Growing a successful business leans heavily on customer service/retention success rates. According to Harvard University, customer retention is a set statistic reflecting how well a company keeps its paying customers over time. New customers are great, but maintaining paying customers keeps business flowing, and is essential for the success of every company.
Your brand is important, but does it have any backing? What holds it up, and makes your company successful every day? Customers will ignore companies that either stand for nothing, or don’t prove what they stand for on a consistent basis. Customers identify with a company that shares their values, such as the company that values kindness proven through excellent customer service. Create real-life connections with customers to connect with them on a personal basis, and customer retention has begun.
The most powerful marketing scheme is to show customers how their lives will change with your product. Show them what’s going on before your product, and how life improves after the product. Speak to the customer’s pain and frame a solution by understanding your customers, where they are currently, and where your product or service will take them.
Education is the forerunner of every product. Consider your own personal spending habits – do you purchase a product before understanding everything about it, its competition, and how it will improve your life? Your customers crave education, not only about a specific product, but also about the brand. For example, if you sell solar panels, hosting an educational class once a month for consumers to understand a part of the renewable energy market will push your company above others. Customers tend to return to a company that gives more information, because customers love to know as much as possible about how their money is being spent, and why they are spending it. Begin some sort of education module, from a simple blog, videos, or actual on-site classes, to cultivate customer retention.
Return on investment reaches well beyond the warehouse. In this case, the investment is a discount or little surprise for the paying customer, and the return is customer retention. Reach beyond coupons with thank you notes, email offers, and personal attention to individual customers. You’ll build a relationship between business and customer, and create a devoted customer who comes back every time.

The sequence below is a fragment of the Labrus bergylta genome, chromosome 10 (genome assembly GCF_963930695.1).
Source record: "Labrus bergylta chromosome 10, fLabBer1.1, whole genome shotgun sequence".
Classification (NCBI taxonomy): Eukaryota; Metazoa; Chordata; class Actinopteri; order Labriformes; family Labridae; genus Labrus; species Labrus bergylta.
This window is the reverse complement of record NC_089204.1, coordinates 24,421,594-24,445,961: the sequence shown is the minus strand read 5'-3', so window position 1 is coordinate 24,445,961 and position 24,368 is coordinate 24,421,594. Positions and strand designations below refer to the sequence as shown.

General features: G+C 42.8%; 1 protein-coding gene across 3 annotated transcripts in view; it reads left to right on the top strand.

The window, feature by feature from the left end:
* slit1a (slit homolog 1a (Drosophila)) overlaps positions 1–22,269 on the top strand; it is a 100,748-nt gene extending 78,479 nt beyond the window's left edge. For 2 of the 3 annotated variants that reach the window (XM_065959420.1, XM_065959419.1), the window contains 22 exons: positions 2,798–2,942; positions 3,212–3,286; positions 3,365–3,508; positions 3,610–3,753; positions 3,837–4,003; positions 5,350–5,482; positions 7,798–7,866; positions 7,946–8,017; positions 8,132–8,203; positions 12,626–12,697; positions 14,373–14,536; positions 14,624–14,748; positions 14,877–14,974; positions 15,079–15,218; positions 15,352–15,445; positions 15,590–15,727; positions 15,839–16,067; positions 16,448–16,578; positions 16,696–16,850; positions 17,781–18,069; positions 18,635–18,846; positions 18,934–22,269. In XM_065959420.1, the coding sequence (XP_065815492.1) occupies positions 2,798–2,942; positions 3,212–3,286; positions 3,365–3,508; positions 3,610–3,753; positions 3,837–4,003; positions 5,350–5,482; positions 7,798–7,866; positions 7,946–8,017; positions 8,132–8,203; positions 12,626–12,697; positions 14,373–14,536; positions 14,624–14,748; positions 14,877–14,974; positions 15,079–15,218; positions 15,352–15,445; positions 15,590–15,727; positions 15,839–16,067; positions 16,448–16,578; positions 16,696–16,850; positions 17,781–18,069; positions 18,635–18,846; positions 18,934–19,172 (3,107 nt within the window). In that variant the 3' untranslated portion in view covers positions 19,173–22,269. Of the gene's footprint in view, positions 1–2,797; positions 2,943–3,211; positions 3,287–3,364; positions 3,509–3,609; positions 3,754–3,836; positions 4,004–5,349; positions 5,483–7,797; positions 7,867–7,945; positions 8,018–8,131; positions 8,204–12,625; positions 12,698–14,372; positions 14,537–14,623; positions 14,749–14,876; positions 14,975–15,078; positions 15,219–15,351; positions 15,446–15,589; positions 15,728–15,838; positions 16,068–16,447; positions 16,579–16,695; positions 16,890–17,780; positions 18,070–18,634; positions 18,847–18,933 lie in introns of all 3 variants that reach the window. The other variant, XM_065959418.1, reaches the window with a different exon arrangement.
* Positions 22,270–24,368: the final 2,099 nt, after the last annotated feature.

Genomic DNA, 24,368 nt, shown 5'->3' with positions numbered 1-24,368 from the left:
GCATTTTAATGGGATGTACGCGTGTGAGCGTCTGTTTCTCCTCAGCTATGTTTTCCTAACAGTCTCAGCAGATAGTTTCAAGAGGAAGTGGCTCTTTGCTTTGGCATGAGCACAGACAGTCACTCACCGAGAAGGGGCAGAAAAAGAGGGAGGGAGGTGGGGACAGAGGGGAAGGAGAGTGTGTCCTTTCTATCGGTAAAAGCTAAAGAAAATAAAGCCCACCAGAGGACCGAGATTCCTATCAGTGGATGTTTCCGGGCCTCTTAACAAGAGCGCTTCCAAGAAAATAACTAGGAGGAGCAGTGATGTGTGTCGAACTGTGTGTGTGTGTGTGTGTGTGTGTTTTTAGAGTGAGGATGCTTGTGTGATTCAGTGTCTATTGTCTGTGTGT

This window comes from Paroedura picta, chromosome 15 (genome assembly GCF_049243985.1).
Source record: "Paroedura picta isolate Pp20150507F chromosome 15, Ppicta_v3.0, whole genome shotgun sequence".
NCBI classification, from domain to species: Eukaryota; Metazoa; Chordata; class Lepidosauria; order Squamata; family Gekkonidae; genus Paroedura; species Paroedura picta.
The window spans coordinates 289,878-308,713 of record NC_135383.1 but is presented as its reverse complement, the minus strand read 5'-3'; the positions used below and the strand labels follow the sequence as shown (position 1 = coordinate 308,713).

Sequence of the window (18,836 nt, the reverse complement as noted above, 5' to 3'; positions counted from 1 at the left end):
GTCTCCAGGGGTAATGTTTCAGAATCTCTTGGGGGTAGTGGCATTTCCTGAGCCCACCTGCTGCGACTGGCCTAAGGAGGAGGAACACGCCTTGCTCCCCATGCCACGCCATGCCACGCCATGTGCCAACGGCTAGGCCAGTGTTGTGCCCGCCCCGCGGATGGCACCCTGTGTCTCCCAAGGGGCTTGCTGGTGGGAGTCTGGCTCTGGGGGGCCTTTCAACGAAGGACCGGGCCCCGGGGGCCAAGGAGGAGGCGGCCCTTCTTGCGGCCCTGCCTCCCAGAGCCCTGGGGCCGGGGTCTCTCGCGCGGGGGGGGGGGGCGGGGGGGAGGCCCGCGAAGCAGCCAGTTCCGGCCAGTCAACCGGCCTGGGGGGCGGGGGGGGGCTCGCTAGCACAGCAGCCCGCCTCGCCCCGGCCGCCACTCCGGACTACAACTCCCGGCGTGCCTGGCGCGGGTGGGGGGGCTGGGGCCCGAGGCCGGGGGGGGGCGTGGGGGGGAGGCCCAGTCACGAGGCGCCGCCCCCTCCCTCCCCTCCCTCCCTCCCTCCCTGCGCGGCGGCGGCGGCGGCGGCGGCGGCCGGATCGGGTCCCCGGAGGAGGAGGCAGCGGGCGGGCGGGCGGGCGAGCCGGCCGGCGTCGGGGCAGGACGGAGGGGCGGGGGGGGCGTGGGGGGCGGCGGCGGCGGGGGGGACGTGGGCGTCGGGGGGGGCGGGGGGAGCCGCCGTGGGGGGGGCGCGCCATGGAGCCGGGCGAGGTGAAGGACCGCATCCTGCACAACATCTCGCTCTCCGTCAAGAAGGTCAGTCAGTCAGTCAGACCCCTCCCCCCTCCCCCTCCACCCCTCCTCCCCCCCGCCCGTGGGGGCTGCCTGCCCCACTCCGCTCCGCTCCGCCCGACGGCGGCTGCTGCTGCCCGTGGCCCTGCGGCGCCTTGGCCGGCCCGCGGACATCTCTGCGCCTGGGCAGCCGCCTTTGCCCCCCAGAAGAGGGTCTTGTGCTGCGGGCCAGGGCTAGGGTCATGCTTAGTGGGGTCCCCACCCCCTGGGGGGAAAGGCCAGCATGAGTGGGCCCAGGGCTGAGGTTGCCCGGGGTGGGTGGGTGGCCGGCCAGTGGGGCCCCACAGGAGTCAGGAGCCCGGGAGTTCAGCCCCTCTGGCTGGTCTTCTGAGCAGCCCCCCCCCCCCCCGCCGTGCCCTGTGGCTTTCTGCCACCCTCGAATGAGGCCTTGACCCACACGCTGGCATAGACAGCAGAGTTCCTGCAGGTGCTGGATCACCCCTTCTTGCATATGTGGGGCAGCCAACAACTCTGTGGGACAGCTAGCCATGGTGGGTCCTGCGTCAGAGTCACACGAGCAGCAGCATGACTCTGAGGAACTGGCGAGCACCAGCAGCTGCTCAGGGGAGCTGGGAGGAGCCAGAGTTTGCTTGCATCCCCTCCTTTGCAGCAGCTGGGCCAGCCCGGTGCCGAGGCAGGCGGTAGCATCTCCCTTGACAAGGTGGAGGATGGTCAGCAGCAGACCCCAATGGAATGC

Make sure your company is only delivering surprises that will retain customers – never unpleasant ones, such as running out of a product with no way to offer another product, refund, or other method of service for the customer. Additionally, make sure you have a proven method to solve problems that will deliver a fast solution to create happy customers. Problems happen; safeguard yourself against unpleasant surprises by having a backup plan.
Consider your demographic. What type of communication platform do you think they prefer? Some demographics prefer phone, others want 24-hour access to email. Still others prefer a direct chat line. If you’re unsure, consider using as many avenues as possible for a month, then monitor which is used the most. Focus efforts on that communication path for marketing and customer retention.
Retention programs, such as loyalty cards, are proven to work best when they are loaded upon acceptance. This means that the business has provided points on the card as soon as it’s presented to the customer. Even a simple hole punch on a points card as soon as the card is presented will create repeat customers.
Retaining customers takes effort at the start, but it’s easy once the programs get rolling. Keep customers coming back to keep your business moving seamlessly. If you’d like help to develop a powerful customer relationship strategy contact us today.
What could you do if your business simply… worked?